Millions Of Anchovies Make Rare Appearance At Scripps Pier

ScrippsOceanographyPublished: August 14, 2014Updated: August 15, 2014230,223 views
Published: August 14, 2014Updated: August 15, 2014

Fish travel through their whole life, most of them in search for food, while the other part in search for shelter.

Anchovies are small, green fish with blue reflections that range from 0.79 to 15.75 inches in adult length, usually used as baitfish. These small fishes are found in scattered areas throughout the world's oceans, but are concentrated in temperate waters. Large schools of anchovies can be found in shallow waters with muddy bottoms. They are considered to be filter-feeders that open their mouths as they swim so that food particles can be sieved by gill rakers and transferred into the esophagus.

All of these characteristics mean that these fish gather in shallow waters where they can easily find food. An aggregation of anchovy amassed near Scripps Pier at Scripps Institution of Oceanography, UC San Diego in La Jolla, California in July 2014.

In this footage you can see a large number of anchovies swimming in the bay. Authought at first it looks like a beachside oil spill or maybe tons and algae, the black spot is moving around and there’s thousands and thousands of fish. It was unclear why the school came so close to shore, but as one of the students noted, the offshore waters in the area, have recently been warming more rapidly than the water inshore, possibly driving the anchovies closer to the beach.They were obviously looking for food, so graduate students Julia Fiedler, Sean Crosby and Bonnie Ludka decided to go into the water and film these small creatures that amazed everyone present at that time. Graduate students and surfers swam near the traveling fish to take video and to gather samples.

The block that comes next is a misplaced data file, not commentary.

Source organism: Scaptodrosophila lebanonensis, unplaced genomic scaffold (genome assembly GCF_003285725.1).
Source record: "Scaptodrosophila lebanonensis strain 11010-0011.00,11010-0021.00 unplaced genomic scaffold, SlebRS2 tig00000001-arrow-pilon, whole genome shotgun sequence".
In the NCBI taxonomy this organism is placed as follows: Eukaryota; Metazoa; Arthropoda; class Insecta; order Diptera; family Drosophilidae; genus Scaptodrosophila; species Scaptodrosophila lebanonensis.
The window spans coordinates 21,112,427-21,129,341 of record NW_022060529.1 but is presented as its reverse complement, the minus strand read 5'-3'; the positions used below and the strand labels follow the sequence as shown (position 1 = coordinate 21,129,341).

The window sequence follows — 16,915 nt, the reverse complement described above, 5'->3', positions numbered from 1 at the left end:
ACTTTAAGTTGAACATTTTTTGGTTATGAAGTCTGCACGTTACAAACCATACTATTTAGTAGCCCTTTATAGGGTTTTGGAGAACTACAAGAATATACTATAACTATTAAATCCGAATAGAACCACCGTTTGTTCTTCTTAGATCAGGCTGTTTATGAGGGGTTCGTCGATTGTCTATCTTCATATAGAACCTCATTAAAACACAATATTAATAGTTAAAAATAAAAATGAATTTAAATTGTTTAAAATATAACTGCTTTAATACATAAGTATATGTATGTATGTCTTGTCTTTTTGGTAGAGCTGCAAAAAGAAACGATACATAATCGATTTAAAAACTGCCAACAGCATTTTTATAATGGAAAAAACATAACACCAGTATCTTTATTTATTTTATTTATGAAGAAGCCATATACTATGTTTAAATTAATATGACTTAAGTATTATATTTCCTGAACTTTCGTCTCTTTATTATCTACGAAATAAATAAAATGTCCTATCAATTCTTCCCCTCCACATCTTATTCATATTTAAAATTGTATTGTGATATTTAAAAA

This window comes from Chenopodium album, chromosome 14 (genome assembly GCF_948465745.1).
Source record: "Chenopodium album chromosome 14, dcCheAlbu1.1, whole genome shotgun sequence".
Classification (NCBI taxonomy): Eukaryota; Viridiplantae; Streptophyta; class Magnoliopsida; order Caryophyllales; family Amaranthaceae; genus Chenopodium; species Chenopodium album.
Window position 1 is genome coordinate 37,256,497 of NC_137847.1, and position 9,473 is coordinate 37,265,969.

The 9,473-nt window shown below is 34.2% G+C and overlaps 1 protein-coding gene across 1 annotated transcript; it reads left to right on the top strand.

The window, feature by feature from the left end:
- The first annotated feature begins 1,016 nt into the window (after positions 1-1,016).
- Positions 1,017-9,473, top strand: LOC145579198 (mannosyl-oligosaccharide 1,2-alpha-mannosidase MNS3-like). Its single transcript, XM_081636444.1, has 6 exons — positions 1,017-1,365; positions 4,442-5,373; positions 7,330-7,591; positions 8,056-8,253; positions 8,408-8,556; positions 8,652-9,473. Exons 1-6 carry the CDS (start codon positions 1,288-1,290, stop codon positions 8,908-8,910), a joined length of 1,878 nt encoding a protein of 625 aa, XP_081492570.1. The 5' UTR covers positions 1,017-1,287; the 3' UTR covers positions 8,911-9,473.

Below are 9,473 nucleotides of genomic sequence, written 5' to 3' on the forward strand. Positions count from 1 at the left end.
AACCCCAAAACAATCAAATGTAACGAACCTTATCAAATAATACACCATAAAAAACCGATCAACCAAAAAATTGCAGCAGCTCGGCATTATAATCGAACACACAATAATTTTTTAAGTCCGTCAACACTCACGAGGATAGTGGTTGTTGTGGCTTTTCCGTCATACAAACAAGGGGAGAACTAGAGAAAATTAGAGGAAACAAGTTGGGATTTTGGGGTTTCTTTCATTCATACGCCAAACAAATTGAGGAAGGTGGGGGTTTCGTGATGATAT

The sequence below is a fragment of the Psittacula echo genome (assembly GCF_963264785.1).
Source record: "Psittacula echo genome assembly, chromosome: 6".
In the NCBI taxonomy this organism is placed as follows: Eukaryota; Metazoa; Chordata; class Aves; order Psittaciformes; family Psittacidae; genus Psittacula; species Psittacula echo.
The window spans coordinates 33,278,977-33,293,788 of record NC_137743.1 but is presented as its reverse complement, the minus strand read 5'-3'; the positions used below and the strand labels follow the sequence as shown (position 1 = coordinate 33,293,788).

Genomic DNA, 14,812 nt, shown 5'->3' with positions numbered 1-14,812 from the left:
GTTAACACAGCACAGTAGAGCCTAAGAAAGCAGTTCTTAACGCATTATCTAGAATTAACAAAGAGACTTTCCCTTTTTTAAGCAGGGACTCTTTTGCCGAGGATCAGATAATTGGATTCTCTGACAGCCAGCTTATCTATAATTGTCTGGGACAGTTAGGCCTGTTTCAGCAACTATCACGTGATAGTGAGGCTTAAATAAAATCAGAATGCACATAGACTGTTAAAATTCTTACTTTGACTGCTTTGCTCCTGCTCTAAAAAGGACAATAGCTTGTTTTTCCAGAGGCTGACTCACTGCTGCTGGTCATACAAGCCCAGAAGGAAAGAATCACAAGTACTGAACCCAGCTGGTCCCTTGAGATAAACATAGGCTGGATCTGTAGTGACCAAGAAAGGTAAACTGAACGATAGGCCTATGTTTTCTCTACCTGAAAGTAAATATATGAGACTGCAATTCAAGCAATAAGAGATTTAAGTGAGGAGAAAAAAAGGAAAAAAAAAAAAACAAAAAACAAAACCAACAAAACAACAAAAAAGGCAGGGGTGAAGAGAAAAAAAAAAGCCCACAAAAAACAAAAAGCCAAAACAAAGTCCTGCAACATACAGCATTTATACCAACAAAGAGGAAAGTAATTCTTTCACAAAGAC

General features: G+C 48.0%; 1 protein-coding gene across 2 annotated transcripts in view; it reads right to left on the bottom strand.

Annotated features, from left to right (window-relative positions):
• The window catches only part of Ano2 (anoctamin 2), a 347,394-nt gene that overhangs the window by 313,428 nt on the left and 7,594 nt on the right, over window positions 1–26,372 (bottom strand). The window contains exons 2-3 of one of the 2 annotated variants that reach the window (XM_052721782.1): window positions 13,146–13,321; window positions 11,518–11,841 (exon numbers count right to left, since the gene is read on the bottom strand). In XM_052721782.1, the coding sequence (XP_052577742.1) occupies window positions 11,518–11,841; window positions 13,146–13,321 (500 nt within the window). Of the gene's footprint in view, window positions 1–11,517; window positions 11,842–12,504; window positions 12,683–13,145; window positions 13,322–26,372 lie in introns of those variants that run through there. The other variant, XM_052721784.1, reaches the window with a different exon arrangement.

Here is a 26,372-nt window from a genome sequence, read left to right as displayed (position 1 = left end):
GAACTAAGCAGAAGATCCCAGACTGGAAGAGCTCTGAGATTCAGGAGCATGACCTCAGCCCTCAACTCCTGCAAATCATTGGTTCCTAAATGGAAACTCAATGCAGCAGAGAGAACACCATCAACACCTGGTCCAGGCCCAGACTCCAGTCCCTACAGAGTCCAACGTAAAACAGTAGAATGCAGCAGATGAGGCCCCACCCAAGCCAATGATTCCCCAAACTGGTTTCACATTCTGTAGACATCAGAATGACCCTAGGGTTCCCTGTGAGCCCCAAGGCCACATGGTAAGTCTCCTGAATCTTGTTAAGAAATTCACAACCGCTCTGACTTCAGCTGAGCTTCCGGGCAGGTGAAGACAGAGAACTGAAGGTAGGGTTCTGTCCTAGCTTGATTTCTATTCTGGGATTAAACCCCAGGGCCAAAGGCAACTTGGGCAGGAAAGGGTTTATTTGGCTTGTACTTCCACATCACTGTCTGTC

The entire swarm was approximately 10 feet deep, 100 meters from inshore to offshore, and was almost one mile long. What an impressive video this is!

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